Also, note that the 0 dereference doesn’t declare a variable.

Ok, so now let’s go back to the container_of() macro and have a look in this line

const typeof(((type *)0)->member) * __mptr = (ptr);

Here the ((type *)0)->member doesn’t declare or point to variable and it’s not an instance. It’s a compiler trick to point to the member type offset, as I’ve explained before. The compiler, by knowing the offset of the member in the structure and the structure type, knows also the type of the member in that index. Therefore, using the example of the tape measure, the typeof() the member on the offset 2 when the struct is dereferenced to 0, is blue.

So the code for the example with the tape measure becomes:

const typeof(((type *)0)->member) * __mptr = (ptr);
const blue * __mptr = (ptr);

and

(type *)((char *)__mptr - offsetof(type, member));

becomes

(x *)((char *)__mptr - 2);

The above means that the address of the the blue member minus the relative offset of the blue is dereferenced to the struct x. If you subtract the relative offset of the blue member from the address of the blue member, you get the absolute address of the struct x.

So, let’s see the container_of() macro again.

#define container_of(ptr, type, member) ({ \
    const typeof(((type *)0)->member) * __mptr = (ptr); \
    (type *)((char *)__mptr - offsetof(type, member)); }

Think about the tape measure example and try to evaluate this:

container_of(120, x, blue)

This means that we want to get a pointer in the absolute address of struct x when we know that in the position 120 we have a blue member. The container_of() macro will return the offset of the blue member (which is located in 120) minus the relative offset of blue in the x struct. That will evaluate to 120-2=118, so we’ll get the offset of the x struct by knowing the offset of the blue member.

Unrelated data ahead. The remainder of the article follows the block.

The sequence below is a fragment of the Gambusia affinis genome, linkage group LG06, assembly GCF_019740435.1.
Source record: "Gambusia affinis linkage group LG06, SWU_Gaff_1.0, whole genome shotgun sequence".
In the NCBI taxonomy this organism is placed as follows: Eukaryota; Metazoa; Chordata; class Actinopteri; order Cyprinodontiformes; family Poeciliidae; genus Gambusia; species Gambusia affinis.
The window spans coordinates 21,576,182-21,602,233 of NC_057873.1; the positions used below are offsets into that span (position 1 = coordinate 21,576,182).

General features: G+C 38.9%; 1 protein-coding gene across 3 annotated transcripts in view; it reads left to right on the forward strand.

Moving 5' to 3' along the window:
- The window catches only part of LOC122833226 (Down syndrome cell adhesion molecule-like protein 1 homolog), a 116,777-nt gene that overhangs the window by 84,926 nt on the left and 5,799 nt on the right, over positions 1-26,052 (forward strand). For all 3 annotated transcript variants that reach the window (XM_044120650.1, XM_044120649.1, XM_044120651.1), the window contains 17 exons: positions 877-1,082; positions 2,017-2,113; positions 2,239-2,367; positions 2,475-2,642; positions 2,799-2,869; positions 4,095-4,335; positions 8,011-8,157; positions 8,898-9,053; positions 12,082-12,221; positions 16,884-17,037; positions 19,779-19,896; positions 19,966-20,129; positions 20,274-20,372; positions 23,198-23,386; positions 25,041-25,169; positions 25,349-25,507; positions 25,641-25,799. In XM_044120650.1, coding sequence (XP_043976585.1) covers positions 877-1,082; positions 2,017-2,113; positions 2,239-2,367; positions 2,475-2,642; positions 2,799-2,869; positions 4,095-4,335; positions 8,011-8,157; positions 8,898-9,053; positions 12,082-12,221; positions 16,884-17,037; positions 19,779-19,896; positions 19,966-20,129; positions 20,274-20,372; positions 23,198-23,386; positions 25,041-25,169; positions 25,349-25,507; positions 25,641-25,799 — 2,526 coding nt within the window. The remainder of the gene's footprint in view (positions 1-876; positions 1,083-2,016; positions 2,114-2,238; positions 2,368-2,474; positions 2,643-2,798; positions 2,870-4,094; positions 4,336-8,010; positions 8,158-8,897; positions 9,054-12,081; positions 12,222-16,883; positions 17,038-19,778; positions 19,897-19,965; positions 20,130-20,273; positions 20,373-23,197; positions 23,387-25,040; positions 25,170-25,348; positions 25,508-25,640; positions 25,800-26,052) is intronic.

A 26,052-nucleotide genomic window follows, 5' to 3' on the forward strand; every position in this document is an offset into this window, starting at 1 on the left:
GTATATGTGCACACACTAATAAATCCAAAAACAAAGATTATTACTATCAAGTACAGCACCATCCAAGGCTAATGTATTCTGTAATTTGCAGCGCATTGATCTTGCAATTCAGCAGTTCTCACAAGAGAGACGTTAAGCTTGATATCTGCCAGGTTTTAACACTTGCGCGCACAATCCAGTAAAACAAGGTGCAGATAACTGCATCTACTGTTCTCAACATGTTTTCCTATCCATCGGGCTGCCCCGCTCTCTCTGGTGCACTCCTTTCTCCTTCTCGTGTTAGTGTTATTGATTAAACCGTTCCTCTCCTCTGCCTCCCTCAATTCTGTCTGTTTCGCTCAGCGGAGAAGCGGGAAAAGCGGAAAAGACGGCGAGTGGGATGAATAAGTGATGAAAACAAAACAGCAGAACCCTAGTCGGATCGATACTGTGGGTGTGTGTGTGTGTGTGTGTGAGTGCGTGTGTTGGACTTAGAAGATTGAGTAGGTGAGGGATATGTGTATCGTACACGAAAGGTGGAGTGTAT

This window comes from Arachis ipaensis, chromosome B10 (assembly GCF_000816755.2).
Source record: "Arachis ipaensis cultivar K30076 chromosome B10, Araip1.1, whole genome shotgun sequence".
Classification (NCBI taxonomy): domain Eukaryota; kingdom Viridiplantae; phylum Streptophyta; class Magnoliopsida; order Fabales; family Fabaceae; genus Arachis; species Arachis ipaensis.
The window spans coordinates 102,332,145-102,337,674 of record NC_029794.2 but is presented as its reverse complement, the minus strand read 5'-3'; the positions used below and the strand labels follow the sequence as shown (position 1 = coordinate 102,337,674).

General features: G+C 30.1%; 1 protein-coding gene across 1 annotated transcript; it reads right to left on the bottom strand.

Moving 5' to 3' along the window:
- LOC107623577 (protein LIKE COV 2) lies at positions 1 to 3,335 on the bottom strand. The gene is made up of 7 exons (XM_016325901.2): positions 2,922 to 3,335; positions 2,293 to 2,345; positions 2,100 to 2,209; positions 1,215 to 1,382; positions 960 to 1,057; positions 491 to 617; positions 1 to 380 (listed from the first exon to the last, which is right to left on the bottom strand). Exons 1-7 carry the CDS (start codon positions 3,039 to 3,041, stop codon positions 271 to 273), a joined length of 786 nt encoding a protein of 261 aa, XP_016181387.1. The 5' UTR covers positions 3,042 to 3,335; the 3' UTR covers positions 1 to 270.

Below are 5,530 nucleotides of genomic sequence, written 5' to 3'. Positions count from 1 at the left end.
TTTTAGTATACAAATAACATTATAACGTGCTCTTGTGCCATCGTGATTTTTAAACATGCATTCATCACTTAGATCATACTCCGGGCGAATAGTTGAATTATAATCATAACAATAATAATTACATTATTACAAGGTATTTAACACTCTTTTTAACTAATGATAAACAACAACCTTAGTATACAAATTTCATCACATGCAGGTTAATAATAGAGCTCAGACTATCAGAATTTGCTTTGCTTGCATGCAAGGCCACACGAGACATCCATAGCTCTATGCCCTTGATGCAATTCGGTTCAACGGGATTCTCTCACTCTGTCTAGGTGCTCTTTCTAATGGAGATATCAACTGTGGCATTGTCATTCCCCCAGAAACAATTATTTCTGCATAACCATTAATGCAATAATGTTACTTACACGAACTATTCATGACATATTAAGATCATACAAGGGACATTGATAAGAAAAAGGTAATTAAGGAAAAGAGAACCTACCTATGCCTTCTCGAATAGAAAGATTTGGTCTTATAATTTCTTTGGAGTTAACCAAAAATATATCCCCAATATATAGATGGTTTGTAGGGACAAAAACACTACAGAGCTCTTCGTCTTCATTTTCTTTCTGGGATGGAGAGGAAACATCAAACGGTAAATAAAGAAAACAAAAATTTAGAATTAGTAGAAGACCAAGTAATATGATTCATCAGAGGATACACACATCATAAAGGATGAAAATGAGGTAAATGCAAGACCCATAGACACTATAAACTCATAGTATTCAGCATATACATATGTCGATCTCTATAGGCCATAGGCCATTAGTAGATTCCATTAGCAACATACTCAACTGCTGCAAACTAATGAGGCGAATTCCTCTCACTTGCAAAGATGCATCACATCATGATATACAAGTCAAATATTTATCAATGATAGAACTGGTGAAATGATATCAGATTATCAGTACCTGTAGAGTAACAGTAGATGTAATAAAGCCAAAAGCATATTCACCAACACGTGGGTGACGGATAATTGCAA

Issues

Well, there are a few issues with the container_of() macro. These issues have to do with the some versions of gcc compilers. For example, let’s say that you have this structure:

struct person {
    int age;
    char* name;
};
If you try to do this:
struct person somebody;
somebody.name = (char*) malloc(25);
if (!somebody.name) {
    printf("Malloc failed!\n");
    return;
}
strcpy(somebody.name, "John Doe");
somebody.age = 38;
char* person_name = &somebody.name;
struct person * v =container_of(person_name , struct person, name);h

Then if you have a GCC compiler with version 5.4.0-6 then you’ll get this error:

error: cannot convert ‘char*’ to ‘char* const*’ in initialization
     const typeof(((type *)0)->member) * __mptr = (ptr);

Instead if you do this:

int * p_age = &somebody.age;
struct person * v =container_of(p_age, struct person, age);

Then the compiler will build the source code. Also, if you use a later compiler then both examples will be built. Therefore, have that in mind that the type checking thing is mainly a compiler trick and needs the compiler to handle this right.

Conclusion

container_of() and offsetof() macros are a beautiful piece of code. They are compact, simple and have everything in there. In 3 lines of beauty. Of course, you can use container_of() without know how it works, but where’s the fun then?

One thought on “container_of()”

  1. Really well done and explained! I already knew about container_of() but your explanation was one of the best I’ve seen out there. And nice example using the measure tape! For sure it wasn’t a waste of internet space.